- The Washington Times - Friday, August 24, 2001

"Ghosts of Mars" reaffirms Hollywood's obsession with exploiting the red planet in ludicrous science-fiction melodrama. How many fiascoes must pile up before someone has enough pride to reverse the trend?

"Mission to Mars," "Red Planet" and now "Ghosts of Mars," a futuristic zombie thriller of supreme clumsiness and staleness from John Carpenter, have made it plain that intelligent speculative fiction about Martian exploration and colonization is as nonexistent among filmmakers as manned exploration of the moon or Mars in the space program.

When "2001: A Space Odyssey" has its 2001 revival later this year, Stanley Kubrick freaks may insist on prattling about his brilliantly monotonous pacing or the treachery of poor HAL. But the most striking aspect to nonpros with a zest for space exploration may be the sheer tardiness of comparable real-life breakthroughs.

Where are those moon stations that Kubrick and his designers anticipated? Or the spaceships that boast artificial gravity? Or the daring missions to giant and mind-bending Jupiter? In retrospect, it's clear that Mr. Kubrick and the writer, Sir Arthur Clarke, took a lot of progress for granted. The year 3001 might be the more prudent target date for a revival confirming the movie's vision of space exploration.

Mr. Carpenter does his knuckleheaded bit to keep the Martian sector in a stagnant condition. The shoddiness isn't instantly evident because the prologue claims a time frame well into the future and the models of a rail system on the planet look kind of cute. The characters seem to function on the surface with miniaturized breathing devices, and we're told that "Airlock Earth," the creation of a completely breathable atmosphere on Mars, is only a decade in the future.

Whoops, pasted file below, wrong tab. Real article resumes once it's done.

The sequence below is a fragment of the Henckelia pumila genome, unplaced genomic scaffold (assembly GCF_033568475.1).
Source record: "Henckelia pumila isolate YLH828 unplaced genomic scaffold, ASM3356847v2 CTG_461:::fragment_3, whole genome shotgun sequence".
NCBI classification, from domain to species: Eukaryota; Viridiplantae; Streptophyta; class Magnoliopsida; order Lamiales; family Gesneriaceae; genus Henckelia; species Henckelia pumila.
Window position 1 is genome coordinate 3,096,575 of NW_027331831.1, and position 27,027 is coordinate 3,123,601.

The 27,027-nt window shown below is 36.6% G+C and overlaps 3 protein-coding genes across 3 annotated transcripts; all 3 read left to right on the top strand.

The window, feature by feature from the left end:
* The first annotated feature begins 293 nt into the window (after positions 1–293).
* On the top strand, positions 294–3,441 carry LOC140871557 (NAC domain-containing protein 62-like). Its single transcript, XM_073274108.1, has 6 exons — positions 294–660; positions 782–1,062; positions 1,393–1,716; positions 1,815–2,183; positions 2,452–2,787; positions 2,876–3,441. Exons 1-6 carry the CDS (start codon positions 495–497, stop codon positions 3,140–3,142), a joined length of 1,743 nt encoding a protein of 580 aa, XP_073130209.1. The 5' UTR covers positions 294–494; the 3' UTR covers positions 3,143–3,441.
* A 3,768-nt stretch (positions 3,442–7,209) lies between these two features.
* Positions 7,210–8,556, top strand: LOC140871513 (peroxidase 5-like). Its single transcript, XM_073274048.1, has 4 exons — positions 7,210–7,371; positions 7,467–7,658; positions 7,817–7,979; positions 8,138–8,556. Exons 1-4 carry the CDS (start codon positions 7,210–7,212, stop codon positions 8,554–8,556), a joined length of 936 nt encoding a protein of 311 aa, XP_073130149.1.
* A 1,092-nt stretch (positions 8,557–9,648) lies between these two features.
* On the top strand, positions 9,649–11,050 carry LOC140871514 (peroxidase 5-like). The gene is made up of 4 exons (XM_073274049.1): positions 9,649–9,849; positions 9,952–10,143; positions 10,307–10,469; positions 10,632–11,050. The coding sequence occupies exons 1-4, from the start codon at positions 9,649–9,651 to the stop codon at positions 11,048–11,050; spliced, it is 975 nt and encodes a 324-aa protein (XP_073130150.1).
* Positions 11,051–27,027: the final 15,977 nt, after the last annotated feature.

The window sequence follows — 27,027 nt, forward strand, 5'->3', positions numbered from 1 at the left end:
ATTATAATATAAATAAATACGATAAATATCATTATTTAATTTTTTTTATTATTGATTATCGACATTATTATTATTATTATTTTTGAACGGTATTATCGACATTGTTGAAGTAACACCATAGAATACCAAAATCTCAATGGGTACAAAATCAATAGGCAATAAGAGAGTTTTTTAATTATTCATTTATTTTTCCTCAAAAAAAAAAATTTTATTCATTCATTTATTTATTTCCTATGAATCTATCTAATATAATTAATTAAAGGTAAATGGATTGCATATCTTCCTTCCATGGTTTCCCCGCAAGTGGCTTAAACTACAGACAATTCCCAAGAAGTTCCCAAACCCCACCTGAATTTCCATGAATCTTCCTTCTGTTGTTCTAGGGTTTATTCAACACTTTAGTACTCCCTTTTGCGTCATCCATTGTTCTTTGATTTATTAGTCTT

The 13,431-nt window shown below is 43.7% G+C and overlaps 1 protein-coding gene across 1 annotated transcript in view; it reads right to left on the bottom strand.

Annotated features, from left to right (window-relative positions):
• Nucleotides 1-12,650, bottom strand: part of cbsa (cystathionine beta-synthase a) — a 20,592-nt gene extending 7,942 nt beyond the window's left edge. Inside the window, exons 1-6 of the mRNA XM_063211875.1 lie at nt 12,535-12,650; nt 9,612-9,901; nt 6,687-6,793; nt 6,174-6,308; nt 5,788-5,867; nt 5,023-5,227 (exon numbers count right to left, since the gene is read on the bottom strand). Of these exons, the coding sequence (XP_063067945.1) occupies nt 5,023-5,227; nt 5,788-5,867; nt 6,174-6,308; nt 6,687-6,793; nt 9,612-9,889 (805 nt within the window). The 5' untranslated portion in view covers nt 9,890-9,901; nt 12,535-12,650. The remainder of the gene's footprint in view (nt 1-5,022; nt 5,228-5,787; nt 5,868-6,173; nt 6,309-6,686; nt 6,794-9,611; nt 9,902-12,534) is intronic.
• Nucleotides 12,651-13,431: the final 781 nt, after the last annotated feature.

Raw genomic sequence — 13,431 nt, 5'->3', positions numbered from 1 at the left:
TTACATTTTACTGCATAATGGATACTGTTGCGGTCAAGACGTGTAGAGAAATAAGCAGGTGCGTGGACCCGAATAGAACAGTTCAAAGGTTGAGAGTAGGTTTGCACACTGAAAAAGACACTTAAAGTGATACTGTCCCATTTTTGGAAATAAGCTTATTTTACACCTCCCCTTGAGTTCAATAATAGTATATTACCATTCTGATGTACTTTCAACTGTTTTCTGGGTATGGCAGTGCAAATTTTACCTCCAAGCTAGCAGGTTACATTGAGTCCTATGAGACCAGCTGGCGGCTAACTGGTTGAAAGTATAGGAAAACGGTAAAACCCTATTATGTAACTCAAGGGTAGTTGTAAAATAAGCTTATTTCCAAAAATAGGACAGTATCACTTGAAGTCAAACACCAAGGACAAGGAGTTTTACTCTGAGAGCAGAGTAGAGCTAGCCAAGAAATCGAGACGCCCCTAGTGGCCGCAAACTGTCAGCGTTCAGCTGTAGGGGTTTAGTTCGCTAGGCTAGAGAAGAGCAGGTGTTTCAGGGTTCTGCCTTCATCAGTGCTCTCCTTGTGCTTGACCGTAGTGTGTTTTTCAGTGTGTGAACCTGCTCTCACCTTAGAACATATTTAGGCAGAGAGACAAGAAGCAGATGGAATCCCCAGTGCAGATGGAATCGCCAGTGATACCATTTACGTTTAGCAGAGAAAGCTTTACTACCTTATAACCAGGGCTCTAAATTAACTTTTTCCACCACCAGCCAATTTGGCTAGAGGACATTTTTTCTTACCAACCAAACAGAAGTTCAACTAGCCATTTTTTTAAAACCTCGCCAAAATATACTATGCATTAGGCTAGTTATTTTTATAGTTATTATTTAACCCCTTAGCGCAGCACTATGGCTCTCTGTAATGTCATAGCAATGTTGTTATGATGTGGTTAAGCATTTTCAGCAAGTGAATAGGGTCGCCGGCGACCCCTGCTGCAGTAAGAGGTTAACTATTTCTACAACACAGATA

That's about the last indication that something of an intriguing futuristic nature has been contemplated by Mr. Carpenter and his co-writer. The remainder of the film is a potboiler about a detachment of constables investigating reports of weirdness at a remote mining outpost who find themselves confronted with ghoulish hordes that enjoy overwhelming any human prey in sight and get a perverse kick out of arranging severed limbs and heads in gruesome decorative patterns.

The heroine is Natasha Henstridge of "Species" as Lt. Melanie Ballard, who becomes the ranking gendarme when Pam Grier is sacrificed prematurely to the ghouls. We're also informed that the colony is a matriarchal society (governed by Rosemary Forsythe, it would appear from the framing episode, in which Miss Henstridge recalls her harrowing mission).

This gag puts a premium on the available studs, Jason Statham as a cop named Jericho who hopes to impress Melanie with his sperm count, and Ice Cube as a lawbreaker called Desolation Williams, recruited from the lockup when it becomes obvious that the humans are outnumbered by the zombies.

Evidently, Courtney Love dodged the leading role by being injured at the right time. Mr. Carpenter must have envisioned a sort of siege melodrama involving Miss Love, Miss Grier and Joanna Cassidy.

Miss Cassidy turns up as a repentant Dr. Frankenstein, claiming responsibility for unleashing a kind of red-dust pestilence that causes the zombie transformation, evidently by invading facial cavities, preferably the ear canals.

Not that "Ghosts of Mars" isn't more diverting than the earliest Carpenter thrillers, which tended to accentuate the portentous. Now Mr. Carpenter doesn't pretend to have anything ominous to hide. The menacing nonsense is explicit and luridly laughable from start to finish.

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